(179806) 2002 TD66

(179806) 2002 TD66
Discovery
Discovered byLINEAR
Discovery siteLincoln Lab ETS
Discovery date5 October 2002
Designations
NEO · Apollo
Orbital characteristics[1]
Epoch 13 January 2016 (JD 2457400.5)
Uncertainty parameter 0
Observation arc2017 days (5.52 yr)
Aphelion2.8505 AU (426.43 Gm)
Perihelion0.86543 AU (129.466 Gm)
1.8580 AU (277.95 Gm)
Eccentricity0.53421
2.53 yr (925.03 d)
55.037°
0° 23m 21.048s / day
Inclination4.9211°
335.73°
125.66°
Earth MOID0.00603808 AU (903,284 km)
Jupiter MOID2.35661 AU (352.544 Gm)
Physical characteristics
Dimensions300 meters[2]
270–590 meters H
9.455 h (0.3940 d)[2][1]
20.2[1]

(179806) 2002 TD66 (also written 2002 TD66) is a sub-kilometer asteroid, classified as near-Earth object of the Apollo group. It was discovered on 5 October 2002, by the LINEAR project at Lincoln Laboratory's ETS in Socorro, New Mexico.[1] It was announced on 7 October 2002 and appeared later that day on the JPL current risk page.

Description[]

Due to the proximity of its orbit to Earth and its estimated size, this object has been classified as a potentially hazardous asteroid (PHA) by the Minor Planet Center in Cambridge, Massachusetts. In November 2006 there were 823 PHAs known. As of October 2011, there are 1261 PHAs known.[3] 2002 TD66 was removed from the Sentry Risk Table on October 10, 2002.[4] A Doppler observation[1] has helped produce a well known trajectory with a condition code (Uncertainty Parameter U) of 0.[1]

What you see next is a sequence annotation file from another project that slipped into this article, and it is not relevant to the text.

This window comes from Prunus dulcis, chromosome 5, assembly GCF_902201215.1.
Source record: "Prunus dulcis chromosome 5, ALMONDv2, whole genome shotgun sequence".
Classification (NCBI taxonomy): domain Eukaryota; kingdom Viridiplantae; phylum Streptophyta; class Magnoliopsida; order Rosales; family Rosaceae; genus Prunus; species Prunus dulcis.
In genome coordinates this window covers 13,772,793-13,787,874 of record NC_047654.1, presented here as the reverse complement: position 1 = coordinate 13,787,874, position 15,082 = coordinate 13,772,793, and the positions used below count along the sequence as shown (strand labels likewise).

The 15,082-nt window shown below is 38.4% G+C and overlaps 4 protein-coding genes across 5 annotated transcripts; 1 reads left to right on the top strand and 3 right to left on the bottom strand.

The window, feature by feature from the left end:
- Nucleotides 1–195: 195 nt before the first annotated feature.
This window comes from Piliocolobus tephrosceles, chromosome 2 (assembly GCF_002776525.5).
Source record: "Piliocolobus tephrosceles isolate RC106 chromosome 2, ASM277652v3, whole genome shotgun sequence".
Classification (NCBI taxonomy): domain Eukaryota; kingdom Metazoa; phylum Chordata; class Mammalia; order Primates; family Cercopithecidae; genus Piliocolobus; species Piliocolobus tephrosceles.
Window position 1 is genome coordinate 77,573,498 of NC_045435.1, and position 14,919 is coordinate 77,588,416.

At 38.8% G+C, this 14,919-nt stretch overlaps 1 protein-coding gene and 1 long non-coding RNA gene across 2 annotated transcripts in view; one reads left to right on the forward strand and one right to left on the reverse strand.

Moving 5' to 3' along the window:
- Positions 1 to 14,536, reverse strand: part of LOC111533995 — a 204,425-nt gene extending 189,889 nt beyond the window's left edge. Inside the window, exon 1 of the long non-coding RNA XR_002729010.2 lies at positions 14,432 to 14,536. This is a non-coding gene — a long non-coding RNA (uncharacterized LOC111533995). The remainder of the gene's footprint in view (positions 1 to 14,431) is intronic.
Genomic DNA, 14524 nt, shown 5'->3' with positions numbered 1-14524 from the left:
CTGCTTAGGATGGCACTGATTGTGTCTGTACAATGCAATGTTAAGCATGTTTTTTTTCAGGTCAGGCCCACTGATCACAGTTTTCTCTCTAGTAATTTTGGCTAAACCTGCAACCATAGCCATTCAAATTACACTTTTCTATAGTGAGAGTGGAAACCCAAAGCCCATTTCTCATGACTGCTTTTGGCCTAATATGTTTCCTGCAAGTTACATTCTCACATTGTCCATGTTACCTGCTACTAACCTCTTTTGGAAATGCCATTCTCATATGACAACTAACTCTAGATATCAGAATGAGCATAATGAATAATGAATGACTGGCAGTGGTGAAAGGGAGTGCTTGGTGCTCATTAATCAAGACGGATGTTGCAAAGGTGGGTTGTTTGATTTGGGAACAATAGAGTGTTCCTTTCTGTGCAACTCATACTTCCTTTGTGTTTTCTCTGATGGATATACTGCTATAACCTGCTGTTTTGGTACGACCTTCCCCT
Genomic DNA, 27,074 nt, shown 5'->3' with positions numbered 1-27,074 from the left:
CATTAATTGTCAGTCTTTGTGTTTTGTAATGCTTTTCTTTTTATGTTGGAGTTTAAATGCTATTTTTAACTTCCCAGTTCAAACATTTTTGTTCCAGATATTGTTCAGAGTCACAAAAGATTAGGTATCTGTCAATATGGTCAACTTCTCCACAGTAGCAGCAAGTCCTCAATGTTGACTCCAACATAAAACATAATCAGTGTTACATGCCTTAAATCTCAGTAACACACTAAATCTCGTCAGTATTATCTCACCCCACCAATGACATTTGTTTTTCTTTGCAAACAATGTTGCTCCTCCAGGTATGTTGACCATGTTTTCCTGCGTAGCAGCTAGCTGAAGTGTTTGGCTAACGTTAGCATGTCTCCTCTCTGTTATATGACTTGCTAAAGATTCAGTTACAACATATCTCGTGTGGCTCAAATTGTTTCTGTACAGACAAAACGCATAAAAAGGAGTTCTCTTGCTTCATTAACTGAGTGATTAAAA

Based on an absolute magnitude (H) of 20.2,[1] the asteroid is estimated to be between 270 and 590 meters in diameter. Radar astronomy shows it is a contact binary asteroid with a diameter of 300 meters and a rotation period of 9.5 hours.[2]

On February 26, 2008, 2002 TD66 passed 0.04282 AU (6,406,000 km; 3,980,000 mi) from Earth.[5] The asteroid also comes close to Venus, Mars, and dwarf planet Ceres.[5]

References[]

  1. ^ a b c d e f g "JPL Small-Body Database Browser: 179806 (2002 TD66)" (2008-04-13 last obs). Jet Propulsion Laboratory. Retrieved 7 April 2016. CS1 maint: discouraged parameter (link)
  2. ^ a b c Dr. Lance A. M. Benner (18 November 2013). "Binary and Ternary near-Earth Asteroids detected by radar". NASA/JPL Asteroid Radar Research. Retrieved 1 March 2014. CS1 maint: discouraged parameter (link)
  3. ^ "Potentially Hazard Asteroids". Retrieved 24 October 2011. CS1 maint: discouraged parameter (link)
  4. ^ "Date/Time Removed". NASA/JPL Near-Earth Object Program Office. Retrieved 24 October 2011. CS1 maint: discouraged parameter (link)
  5. ^ a b "JPL Close-Approach Data: 179806 (2002 TD66)" (2008-04-13 last obs). Retrieved 1 November 2006. CS1 maint: discouraged parameter (link)

External links[]